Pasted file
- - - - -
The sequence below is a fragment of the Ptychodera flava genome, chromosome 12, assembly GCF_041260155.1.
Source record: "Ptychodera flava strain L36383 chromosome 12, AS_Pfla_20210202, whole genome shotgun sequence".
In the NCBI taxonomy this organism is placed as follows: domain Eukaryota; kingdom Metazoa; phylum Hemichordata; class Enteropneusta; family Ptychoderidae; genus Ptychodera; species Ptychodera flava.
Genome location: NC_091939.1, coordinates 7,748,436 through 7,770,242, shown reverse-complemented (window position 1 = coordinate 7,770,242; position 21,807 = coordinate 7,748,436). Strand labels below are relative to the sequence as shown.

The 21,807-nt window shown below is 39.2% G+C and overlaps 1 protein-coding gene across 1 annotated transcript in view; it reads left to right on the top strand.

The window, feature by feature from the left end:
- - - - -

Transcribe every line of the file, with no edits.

The sequence below is a fragment of the Ptychodera flava genome, chromosome 12, assembly GCF_041260155.1.
Source record: "Ptychodera flava strain L36383 chromosome 12, AS_Pfla_20210202, whole genome shotgun sequence".
In the NCBI taxonomy this organism is placed as follows: domain Eukaryota; kingdom Metazoa; phylum Hemichordata; class Enteropneusta; family Ptychoderidae; genus Ptychodera; species Ptychodera flava.
Genome location: NC_091939.1, coordinates 7,748,436 through 7,770,242, shown reverse-complemented (window position 1 = coordinate 7,770,242; position 21,807 = coordinate 7,748,436). Strand labels below are relative to the sequence as shown.

The 21,807-nt window shown below is 39.2% G+C and overlaps 1 protein-coding gene across 1 annotated transcript in view; it reads left to right on the top strand.

The window, feature by feature from the left end: